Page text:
On Friday I posted this puzzle….

New York and Boston are 220 miles apart. A train leaves Boston for New York and travels at 65 mph. One hour later, another train leaves New York for Boston and travels at 55 mph. Assume the tracks are straight paths and the trains maintain a constant speed. How far apart are the trains 1 hour before they meet?

If you have not tried to solve it, have a go now. For everyone else, the answer is after the break…

Think about it backwards. An hour before they meet, one train is 65 miles away from the meeting point, while the other is 55 miles. Add the two distances together and you’ll get 120 miles. Any other ways of working out the answer, or other solutions?

I have produced an ebook containing 101 of the previous Friday Puzzles! It is called **PUZZLED** and is available for the**Kindle** (UK here and USA here) and on the **iBookstore** (UK here in the USAhere). You can try 101 of the puzzles for free here.

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I reckon that’s the only way. The only tricky part is not getting confused thinking you have to work out where on the track they are going to meet…

Situation is same as if one train at rest and other approaching it at 120mph.

I started with the usual – scribbling, doodling, yelling, until I realised it was really that easy. Yay!

They meet after 2.3 hours. Regarding where they were after 1.3 hours, I calculated a distance about 119 miles.

T1 * 65 + T2 *55 = 220 ; T2=T1-1 –> Meeting Point 2.3 hours

D= 220 – 1,3* 65 – 0,3*55 =119 miles

They I read the comments and realised there must be an easier way. Got it after reading again. Good puzzle!

Yep, that’s how I got it.

In addition to working out the answer this wya, you should really prove that neither train is still at a station one hour before they meet. Granted it is very easy to do, but nonetheless you have to be certain otherwise the answer to the puzzle would be different.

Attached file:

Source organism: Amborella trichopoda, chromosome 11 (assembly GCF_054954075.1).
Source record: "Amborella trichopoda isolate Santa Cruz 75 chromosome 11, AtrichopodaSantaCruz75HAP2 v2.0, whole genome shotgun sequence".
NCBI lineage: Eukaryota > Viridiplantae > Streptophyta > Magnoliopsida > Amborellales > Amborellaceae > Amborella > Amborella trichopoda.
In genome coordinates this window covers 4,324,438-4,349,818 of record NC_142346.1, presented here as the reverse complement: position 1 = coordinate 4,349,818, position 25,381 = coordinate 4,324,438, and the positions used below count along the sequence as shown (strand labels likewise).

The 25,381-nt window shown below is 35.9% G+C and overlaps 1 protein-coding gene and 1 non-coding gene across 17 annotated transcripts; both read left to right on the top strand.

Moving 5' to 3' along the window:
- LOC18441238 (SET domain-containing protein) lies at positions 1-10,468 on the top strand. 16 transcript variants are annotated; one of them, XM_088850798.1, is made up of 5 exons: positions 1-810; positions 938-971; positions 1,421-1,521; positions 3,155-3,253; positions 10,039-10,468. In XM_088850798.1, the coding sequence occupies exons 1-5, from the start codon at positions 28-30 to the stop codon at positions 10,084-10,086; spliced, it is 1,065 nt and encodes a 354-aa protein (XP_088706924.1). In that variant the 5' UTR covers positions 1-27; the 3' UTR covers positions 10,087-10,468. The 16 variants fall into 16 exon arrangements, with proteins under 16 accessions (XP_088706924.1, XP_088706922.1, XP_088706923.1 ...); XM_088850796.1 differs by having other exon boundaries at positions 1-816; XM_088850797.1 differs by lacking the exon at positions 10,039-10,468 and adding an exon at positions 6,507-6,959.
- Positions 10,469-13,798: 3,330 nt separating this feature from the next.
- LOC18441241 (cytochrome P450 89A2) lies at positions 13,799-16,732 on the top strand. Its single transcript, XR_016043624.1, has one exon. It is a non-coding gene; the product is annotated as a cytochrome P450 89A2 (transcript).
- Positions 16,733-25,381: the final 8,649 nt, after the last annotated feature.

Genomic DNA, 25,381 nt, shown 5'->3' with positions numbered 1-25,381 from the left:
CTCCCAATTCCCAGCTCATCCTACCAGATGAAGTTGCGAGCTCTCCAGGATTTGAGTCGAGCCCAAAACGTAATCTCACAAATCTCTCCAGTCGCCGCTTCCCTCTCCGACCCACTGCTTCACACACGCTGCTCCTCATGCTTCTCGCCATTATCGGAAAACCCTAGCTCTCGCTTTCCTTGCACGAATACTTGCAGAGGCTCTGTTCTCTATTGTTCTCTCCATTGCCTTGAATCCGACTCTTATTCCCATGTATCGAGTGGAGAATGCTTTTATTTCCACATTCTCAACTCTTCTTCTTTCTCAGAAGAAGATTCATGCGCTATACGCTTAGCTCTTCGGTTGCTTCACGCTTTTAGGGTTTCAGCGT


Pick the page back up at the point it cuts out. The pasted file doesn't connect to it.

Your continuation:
I thought that was going to be the trick, until I did the maths.

For those of you that have found Richard’s “puzzles” a little pedestrian of late, I understand that the Daily Star has a crackin’

Sudoku.

And you always get the answer the next day.

And the answer is always right.

Those wordsearches are pretty good too.

Haha so true! 🙂

I summed the infinite series!

Oh, wait, that doesn’t work here. Never mind…

I laughed.

When you suddenly realise it’s that easy it’s great!

But do we know which train always tells the truth and which train always lies?

I converted the speeds and timings into morse code then into roman numerals, divided by the rate of tree growth and got the answer… £4.67.

That’s not the answer I get, unless I’ve misunderstood the question.

As the first train leaves Boston earlier and travels faster than the second one, the second train will only be able to meet the first one at the station in New York 220 miles away.

It is travelling at 55mph, it will be 55 miles away from the first train one hour before they meet (assuming it’s still sitting stationary at the station).

You missed that they are traveling in opposite directions.

So I did!

I shifted the reference frame so that one was stationary, t’uther at 120mph.

Assume the trains are together at [time = 0]. Train A heads to Boston at 65mph, and train B heads to NYC at 55mph. How far apart are they going to be at [time = 1 hour]?

I did it basically the same way but from a different perspective: I summed their speeds to get a “closing speed” of 120mph. At that point it’s obvious again to say that one hour before meeting they must be 120 miles apart.

Train A: Xa=65t

Train B: Xb=200-55t